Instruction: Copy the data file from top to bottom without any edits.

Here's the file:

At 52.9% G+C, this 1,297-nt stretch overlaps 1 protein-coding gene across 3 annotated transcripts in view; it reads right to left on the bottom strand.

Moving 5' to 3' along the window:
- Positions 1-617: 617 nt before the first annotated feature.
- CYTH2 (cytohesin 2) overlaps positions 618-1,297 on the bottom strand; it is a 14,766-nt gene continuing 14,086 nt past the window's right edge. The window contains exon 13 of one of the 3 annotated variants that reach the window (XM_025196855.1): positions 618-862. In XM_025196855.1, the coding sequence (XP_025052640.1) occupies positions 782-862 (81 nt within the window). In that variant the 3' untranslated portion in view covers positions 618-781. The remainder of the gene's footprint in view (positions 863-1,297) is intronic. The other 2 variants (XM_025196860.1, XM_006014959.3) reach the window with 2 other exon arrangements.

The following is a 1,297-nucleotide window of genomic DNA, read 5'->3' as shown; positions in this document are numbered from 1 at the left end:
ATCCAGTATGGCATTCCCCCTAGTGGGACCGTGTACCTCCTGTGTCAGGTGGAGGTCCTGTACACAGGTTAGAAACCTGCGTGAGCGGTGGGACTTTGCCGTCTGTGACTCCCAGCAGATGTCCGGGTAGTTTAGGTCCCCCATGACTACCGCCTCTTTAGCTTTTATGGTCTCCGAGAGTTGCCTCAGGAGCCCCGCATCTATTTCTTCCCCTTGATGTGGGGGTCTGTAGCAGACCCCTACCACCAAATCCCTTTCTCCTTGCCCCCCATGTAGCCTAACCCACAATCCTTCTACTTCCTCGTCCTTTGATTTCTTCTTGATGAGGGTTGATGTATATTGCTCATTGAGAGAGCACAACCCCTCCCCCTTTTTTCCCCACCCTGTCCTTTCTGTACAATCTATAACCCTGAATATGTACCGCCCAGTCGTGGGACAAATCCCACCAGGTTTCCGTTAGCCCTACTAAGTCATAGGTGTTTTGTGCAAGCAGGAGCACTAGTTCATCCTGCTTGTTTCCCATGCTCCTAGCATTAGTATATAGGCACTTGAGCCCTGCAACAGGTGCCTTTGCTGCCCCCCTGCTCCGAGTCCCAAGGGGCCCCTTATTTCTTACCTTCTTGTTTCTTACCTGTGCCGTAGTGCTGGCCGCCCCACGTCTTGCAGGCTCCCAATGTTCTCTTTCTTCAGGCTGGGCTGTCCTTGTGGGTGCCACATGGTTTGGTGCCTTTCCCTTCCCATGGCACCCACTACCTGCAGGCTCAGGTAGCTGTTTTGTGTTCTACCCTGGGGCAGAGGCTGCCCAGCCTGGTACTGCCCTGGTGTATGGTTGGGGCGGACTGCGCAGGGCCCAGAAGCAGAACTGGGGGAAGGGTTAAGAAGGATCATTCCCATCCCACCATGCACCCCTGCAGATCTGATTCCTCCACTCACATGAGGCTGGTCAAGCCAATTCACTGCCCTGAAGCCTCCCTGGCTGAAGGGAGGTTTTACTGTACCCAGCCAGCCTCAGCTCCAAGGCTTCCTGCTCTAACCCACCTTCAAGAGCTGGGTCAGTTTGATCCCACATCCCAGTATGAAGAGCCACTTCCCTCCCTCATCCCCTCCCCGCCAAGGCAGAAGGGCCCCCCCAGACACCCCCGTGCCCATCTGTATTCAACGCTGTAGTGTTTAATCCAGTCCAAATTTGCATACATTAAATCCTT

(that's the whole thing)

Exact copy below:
At 52.9% G+C, this 1,297-nt stretch overlaps 1 protein-coding gene across 3 annotated transcripts in view; it reads right to left on the bottom strand.

Moving 5' to 3' along the window:
- Positions 1-617: 617 nt before the first annotated feature.
- CYTH2 (cytohesin 2) overlaps positions 618-1,297 on the bottom strand; it is a 14,766-nt gene continuing 14,086 nt past the window's right edge. The window contains exon 13 of one of the 3 annotated variants that reach the window (XM_025196855.1): positions 618-862. In XM_025196855.1, the coding sequence (XP_025052640.1) occupies positions 782-862 (81 nt within the window). In that variant the 3' untranslated portion in view covers positions 618-781. The remainder of the gene's footprint in view (positions 863-1,297) is intronic. The other 2 variants (XM_025196860.1, XM_006014959.3) reach the window with 2 other exon arrangements.

The following is a 1,297-nucleotide window of genomic DNA, read 5'->3' as shown; positions in this document are numbered from 1 at the left end:
ATCCAGTATGGCATTCCCCCTAGTGGGACCGTGTACCTCCTGTGTCAGGTGGAGGTCCTGTACACAGGTTAGAAACCTGCGTGAGCGGTGGGACTTTGCCGTCTGTGACTCCCAGCAGATGTCCGGGTAGTTTAGGTCCCCCATGACTACCGCCTCTTTAGCTTTTATGGTCTCCGAGAGTTGCCTCAGGAGCCCCGCATCTATTTCTTCCCCTTGATGTGGGGGTCTGTAGCAGACCCCTACCACCAAATCCCTTTCTCCTTGCCCCCCATGTAGCCTAACCCACAATCCTTCTACTTCCTCGTCCTTTGATTTCTTCTTGATGAGGGTTGATGTATATTGCTCATTGAGAGAGCACAACCCCTCCCCCTTTTTTCCCCACCCTGTCCTTTCTGTACAATCTATAACCCTGAATATGTACCGCCCAGTCGTGGGACAAATCCCACCAGGTTTCCGTTAGCCCTACTAAGTCATAGGTGTTTTGTGCAAGCAGGAGCACTAGTTCATCCTGCTTGTTTCCCATGCTCCTAGCATTAGTATATAGGCACTTGAGCCCTGCAACAGGTGCCTTTGCTGCCCCCCTGCTCCGAGTCCCAAGGGGCCCCTTATTTCTTACCTTCTTGTTTCTTACCTGTGCCGTAGTGCTGGCCGCCCCACGTCTTGCAGGCTCCCAATGTTCTCTTTCTTCAGGCTGGGCTGTCCTTGTGGGTGCCACATGGTTTGGTGCCTTTCCCTTCCCATGGCACCCACTACCTGCAGGCTCAGGTAGCTGTTTTGTGTTCTACCCTGGGGCAGAGGCTGCCCAGCCTGGTACTGCCCTGGTGTATGGTTGGGGCGGACTGCGCAGGGCCCAGAAGCAGAACTGGGGGAAGGGTTAAGAAGGATCATTCCCATCCCACCATGCACCCCTGCAGATCTGATTCCTCCACTCACATGAGGCTGGTCAAGCCAATTCACTGCCCTGAAGCCTCCCTGGCTGAAGGGAGGTTTTACTGTACCCAGCCAGCCTCAGCTCCAAGGCTTCCTGCTCTAACCCACCTTCAAGAGCTGGGTCAGTTTGATCCCACATCCCAGTATGAAGAGCCACTTCCCTCCCTCATCCCCTCCCCGCCAAGGCAGAAGGGCCCCCCCAGACACCCCCGTGCCCATCTGTATTCAACGCTGTAGTGTTTAATCCAGTCCAAATTTGCATACATTAAATCCTT